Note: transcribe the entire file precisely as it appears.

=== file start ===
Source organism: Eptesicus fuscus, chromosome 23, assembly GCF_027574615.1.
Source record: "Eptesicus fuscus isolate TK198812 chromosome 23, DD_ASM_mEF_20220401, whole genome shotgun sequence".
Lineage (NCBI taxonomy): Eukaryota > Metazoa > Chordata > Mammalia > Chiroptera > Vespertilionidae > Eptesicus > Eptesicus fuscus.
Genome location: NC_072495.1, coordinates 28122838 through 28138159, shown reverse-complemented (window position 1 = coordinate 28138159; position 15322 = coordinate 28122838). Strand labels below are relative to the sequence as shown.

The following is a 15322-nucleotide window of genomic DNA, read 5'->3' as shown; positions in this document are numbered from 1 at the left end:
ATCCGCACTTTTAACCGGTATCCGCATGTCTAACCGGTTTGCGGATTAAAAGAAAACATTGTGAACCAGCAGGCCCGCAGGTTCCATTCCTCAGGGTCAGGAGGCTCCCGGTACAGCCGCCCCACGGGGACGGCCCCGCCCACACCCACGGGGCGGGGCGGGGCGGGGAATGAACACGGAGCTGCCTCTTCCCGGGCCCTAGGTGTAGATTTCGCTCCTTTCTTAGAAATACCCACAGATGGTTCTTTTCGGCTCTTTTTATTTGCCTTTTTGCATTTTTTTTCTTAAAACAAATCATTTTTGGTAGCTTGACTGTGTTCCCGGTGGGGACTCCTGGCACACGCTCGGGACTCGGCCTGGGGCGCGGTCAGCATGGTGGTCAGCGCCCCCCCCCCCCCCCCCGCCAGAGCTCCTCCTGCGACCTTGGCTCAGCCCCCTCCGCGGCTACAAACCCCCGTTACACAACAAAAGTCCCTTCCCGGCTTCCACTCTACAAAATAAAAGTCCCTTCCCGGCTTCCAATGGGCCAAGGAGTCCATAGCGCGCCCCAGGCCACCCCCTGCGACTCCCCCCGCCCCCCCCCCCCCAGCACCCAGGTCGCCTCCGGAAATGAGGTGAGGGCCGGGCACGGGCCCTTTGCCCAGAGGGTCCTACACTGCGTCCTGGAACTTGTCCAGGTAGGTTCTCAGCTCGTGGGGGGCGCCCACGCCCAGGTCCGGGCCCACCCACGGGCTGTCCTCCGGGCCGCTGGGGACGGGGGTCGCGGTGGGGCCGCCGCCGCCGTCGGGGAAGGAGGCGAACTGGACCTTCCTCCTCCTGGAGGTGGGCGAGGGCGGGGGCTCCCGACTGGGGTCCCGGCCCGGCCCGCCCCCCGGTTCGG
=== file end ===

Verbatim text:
Source organism: Eptesicus fuscus, chromosome 23, assembly GCF_027574615.1.
Source record: "Eptesicus fuscus isolate TK198812 chromosome 23, DD_ASM_mEF_20220401, whole genome shotgun sequence".
Lineage (NCBI taxonomy): Eukaryota > Metazoa > Chordata > Mammalia > Chiroptera > Vespertilionidae > Eptesicus > Eptesicus fuscus.
Genome location: NC_072495.1, coordinates 28122838 through 28138159, shown reverse-complemented (window position 1 = coordinate 28138159; position 15322 = coordinate 28122838). Strand labels below are relative to the sequence as shown.

The following is a 15322-nucleotide window of genomic DNA, read 5'->3' as shown; positions in this document are numbered from 1 at the left end:
ATCCGCACTTTTAACCGGTATCCGCATGTCTAACCGGTTTGCGGATTAAAAGAAAACATTGTGAACCAGCAGGCCCGCAGGTTCCATTCCTCAGGGTCAGGAGGCTCCCGGTACAGCCGCCCCACGGGGACGGCCCCGCCCACACCCACGGGGCGGGGCGGGGCGGGGAATGAACACGGAGCTGCCTCTTCCCGGGCCCTAGGTGTAGATTTCGCTCCTTTCTTAGAAATACCCACAGATGGTTCTTTTCGGCTCTTTTTATTTGCCTTTTTGCATTTTTTTTCTTAAAACAAATCATTTTTGGTAGCTTGACTGTGTTCCCGGTGGGGACTCCTGGCACACGCTCGGGACTCGGCCTGGGGCGCGGTCAGCATGGTGGTCAGCGCCCCCCCCCCCCCCCCCGCCAGAGCTCCTCCTGCGACCTTGGCTCAGCCCCCTCCGCGGCTACAAACCCCCGTTACACAACAAAAGTCCCTTCCCGGCTTCCACTCTACAAAATAAAAGTCCCTTCCCGGCTTCCAATGGGCCAAGGAGTCCATAGCGCGCCCCAGGCCACCCCCTGCGACTCCCCCCGCCCCCCCCCCCCCAGCACCCAGGTCGCCTCCGGAAATGAGGTGAGGGCCGGGCACGGGCCCTTTGCCCAGAGGGTCCTACACTGCGTCCTGGAACTTGTCCAGGTAGGTTCTCAGCTCGTGGGGGGCGCCCACGCCCAGGTCCGGGCCCACCCACGGGCTGTCCTCCGGGCCGCTGGGGACGGGGGTCGCGGTGGGGCCGCCGCCGCCGTCGGGGAAGGAGGCGAACTGGACCTTCCTCCTCCTGGAGGTGGGCGAGGGCGGGGGCTCCCGACTGGGGTCCCGGCCCGGCCCGCCCCCCGGTTCGG